Aging is the continuation of a journey. Yet too often, long-term care treats it as the end of one—consequently stealing from elders their sense of independence and important community connections. The Green House Project re-imagines long-term care to ensure that aging is a dignified growth experience.

Created from the ground up to foster the same feeling and experience you get from living in a real home, Green House homes offer elders high-quality clinical care based on a person-directed, relationship-based philosophy. Each home is designed for 10 to 12 elders, keeping it flexible and maintaining a warm feel. The comfort of private rooms and bathrooms are combined with the family-like atmosphere of open common spaces. Green House homes treat everyday tasks, such as personal care, bathing and mealtime, as opportunities to support elder autonomy, decision-making and meaningful engagement.

Mirasol Green House Homes

For providers, securing funding can be a great challenge. When a community organization in Loveland, Colorado began looking to fill a care gap in their region, they never expected such a diverse group of supporters to work together to finance the project. Yet that’s exactly what happened.

In 2013, the Housing Authority of the City of Loveland, Colorado, broke ground to add affordable, first-class skilled nursing care to the Mirasol Senior Living Community. When they started talking to potential partners, the Green House model resonated. Funders were energized by the story: a nursing home that wouldn’t be a place to “put people,” but a place for people to grow in, a place that celebrates the dignity of elderhood.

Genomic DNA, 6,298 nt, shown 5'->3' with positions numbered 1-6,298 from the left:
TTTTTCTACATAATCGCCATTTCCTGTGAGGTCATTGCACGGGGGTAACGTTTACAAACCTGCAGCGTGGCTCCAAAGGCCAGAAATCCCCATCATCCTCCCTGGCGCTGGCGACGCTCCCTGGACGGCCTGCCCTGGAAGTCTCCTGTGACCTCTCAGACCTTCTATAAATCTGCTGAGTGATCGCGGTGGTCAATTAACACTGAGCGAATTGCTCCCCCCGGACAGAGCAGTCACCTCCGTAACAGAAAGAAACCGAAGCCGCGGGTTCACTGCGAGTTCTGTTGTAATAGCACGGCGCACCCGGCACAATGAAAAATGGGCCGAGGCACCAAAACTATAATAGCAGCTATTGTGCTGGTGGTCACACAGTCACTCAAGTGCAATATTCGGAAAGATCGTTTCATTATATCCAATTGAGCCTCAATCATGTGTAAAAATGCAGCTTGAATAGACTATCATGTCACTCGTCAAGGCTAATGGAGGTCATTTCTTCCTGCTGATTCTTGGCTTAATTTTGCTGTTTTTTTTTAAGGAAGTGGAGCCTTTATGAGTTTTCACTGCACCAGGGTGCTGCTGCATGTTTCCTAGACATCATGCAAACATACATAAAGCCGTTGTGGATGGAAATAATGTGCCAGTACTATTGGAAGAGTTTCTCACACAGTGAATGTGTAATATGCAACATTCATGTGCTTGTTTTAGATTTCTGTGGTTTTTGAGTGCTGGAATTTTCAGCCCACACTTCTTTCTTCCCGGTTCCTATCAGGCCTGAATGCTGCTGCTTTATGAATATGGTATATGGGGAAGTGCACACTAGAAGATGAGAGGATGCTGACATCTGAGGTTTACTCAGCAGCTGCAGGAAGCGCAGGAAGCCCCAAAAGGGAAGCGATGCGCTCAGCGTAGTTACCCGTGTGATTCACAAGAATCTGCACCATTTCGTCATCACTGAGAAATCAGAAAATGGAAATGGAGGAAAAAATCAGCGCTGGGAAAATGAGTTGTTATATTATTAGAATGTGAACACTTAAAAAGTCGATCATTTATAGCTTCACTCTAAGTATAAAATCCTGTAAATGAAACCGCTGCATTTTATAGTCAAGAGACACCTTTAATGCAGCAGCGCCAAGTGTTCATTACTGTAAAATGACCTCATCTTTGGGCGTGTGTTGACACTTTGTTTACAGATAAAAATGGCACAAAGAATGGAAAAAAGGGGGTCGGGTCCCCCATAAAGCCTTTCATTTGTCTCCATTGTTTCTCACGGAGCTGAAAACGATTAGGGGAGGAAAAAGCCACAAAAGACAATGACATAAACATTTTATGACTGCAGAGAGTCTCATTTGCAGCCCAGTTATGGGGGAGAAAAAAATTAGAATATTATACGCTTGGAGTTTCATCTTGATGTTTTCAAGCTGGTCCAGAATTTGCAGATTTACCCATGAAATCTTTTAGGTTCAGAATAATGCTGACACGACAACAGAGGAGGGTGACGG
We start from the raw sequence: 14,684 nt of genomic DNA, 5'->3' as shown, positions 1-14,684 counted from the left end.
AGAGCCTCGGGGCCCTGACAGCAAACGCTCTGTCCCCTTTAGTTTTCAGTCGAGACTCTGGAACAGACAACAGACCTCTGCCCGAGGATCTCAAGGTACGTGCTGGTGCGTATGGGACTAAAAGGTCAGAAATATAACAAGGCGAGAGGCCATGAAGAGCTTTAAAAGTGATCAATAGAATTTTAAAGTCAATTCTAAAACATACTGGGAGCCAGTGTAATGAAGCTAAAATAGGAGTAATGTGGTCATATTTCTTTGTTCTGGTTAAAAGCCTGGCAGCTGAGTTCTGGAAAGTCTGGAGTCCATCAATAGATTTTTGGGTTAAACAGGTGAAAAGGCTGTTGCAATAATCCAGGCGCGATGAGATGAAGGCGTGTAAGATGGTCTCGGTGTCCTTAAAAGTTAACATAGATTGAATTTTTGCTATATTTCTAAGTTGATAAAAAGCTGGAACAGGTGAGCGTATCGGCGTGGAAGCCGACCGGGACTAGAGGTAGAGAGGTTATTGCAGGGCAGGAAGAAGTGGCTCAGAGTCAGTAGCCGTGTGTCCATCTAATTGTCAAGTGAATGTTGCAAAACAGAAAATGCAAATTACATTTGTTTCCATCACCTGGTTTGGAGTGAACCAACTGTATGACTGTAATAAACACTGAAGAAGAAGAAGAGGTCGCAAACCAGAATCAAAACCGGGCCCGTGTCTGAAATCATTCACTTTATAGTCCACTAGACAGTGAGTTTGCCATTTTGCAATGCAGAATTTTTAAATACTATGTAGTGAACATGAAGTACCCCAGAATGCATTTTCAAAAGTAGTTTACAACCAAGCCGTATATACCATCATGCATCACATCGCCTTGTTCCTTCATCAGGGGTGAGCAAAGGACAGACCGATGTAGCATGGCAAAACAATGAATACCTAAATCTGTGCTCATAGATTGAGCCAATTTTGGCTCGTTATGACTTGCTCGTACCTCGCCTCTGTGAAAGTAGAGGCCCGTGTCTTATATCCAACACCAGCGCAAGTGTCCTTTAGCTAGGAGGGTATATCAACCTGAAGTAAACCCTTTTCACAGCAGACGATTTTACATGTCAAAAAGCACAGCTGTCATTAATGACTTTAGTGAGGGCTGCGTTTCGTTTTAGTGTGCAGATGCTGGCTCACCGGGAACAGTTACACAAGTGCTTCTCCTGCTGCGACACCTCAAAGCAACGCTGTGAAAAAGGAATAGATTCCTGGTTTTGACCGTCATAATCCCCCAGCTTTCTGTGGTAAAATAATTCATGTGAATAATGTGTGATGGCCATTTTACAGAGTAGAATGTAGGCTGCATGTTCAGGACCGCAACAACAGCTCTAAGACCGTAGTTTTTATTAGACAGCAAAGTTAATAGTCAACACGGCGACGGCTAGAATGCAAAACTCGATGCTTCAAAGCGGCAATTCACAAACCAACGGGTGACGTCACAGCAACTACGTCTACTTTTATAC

The $16.8 million group of six Green House Homes will sustainably serve a minimum of 40 percent dual-eligible elders. The Mirasol homes will open in the fall of this year.

This project would not have been possible without our partners:

  • The Housing Authority of the City of Loveland
  • JP Morgan Chase
  • The Robert Wood Johnson Foundation
  • The Calvert Foundation
  • the AARP Foundation
  • The Weinberg Foundation
  • The Colorado Division of Housing

Leonard Florence Center for Living

For elders, hospital re-admittance during or after rehabilitation is a big risk. When it happens, their health suffers, and the costs mount up for insurance companies and government payers. Short-term stay specialized Green House Homes can help elders rehabilitate quickly and return home confidently.

At the Leonard Florence Center for Living Green House Homes, elders physically re-learn how to thrive in a home setting all day, every day—because every room looks and feels like what they’ll find at home. Each elder also has a medicine cabinet in their private room, where nurses personally educate them on medication management, better preparing them to control and adhere to their regimens when they return home.

Furthermore, the Green House social environment also plays an important role in rehabilitation. Elders sit around a table each day together, sharing how they are doing—supporting and encouraging one another.

By making elders feel truly at home during this delicate health transition, the Green House model helps them rehabilitate faster—and in a safer environment.